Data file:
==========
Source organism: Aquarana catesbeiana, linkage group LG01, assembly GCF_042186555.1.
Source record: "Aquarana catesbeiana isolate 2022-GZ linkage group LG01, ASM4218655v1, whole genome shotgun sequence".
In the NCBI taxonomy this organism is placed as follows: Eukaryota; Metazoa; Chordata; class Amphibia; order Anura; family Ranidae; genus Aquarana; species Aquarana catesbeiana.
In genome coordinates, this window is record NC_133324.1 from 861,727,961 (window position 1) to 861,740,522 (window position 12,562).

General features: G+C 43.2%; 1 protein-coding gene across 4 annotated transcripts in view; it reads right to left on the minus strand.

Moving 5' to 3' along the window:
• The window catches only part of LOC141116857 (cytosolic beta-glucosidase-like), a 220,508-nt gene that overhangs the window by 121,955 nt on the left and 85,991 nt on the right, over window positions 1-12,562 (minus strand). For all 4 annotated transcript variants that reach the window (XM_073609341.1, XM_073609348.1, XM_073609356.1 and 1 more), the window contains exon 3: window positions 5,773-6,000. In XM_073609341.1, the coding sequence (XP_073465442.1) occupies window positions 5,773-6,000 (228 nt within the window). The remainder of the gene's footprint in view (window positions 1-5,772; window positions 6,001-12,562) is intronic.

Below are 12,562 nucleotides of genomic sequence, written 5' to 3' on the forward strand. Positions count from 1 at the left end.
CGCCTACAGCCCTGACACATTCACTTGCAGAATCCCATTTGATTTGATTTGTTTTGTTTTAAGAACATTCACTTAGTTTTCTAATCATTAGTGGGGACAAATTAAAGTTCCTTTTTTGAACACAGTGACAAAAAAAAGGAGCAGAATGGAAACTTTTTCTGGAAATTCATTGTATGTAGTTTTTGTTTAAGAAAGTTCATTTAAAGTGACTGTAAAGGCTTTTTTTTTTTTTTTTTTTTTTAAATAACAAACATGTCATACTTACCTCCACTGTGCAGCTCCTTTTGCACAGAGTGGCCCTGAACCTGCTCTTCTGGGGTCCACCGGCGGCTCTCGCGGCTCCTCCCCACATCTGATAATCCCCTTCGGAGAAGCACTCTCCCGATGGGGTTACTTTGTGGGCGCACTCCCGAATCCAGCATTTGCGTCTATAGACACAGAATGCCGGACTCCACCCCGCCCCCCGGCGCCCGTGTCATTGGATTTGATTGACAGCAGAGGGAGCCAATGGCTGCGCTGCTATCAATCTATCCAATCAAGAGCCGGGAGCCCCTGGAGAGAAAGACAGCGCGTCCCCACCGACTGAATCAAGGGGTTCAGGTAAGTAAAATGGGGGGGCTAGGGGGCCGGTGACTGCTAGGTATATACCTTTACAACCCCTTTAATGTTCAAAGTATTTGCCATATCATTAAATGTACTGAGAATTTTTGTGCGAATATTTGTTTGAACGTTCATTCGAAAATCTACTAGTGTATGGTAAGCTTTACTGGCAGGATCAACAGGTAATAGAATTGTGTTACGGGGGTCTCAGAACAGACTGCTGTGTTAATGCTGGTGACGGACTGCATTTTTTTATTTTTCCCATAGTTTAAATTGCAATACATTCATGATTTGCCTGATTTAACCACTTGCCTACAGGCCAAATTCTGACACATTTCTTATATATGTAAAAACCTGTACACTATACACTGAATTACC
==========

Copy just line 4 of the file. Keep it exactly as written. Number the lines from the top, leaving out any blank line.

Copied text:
In genome coordinates, this window is record NC_133324.1 from 861,727,961 (window position 1) to 861,740,522 (window position 12,562).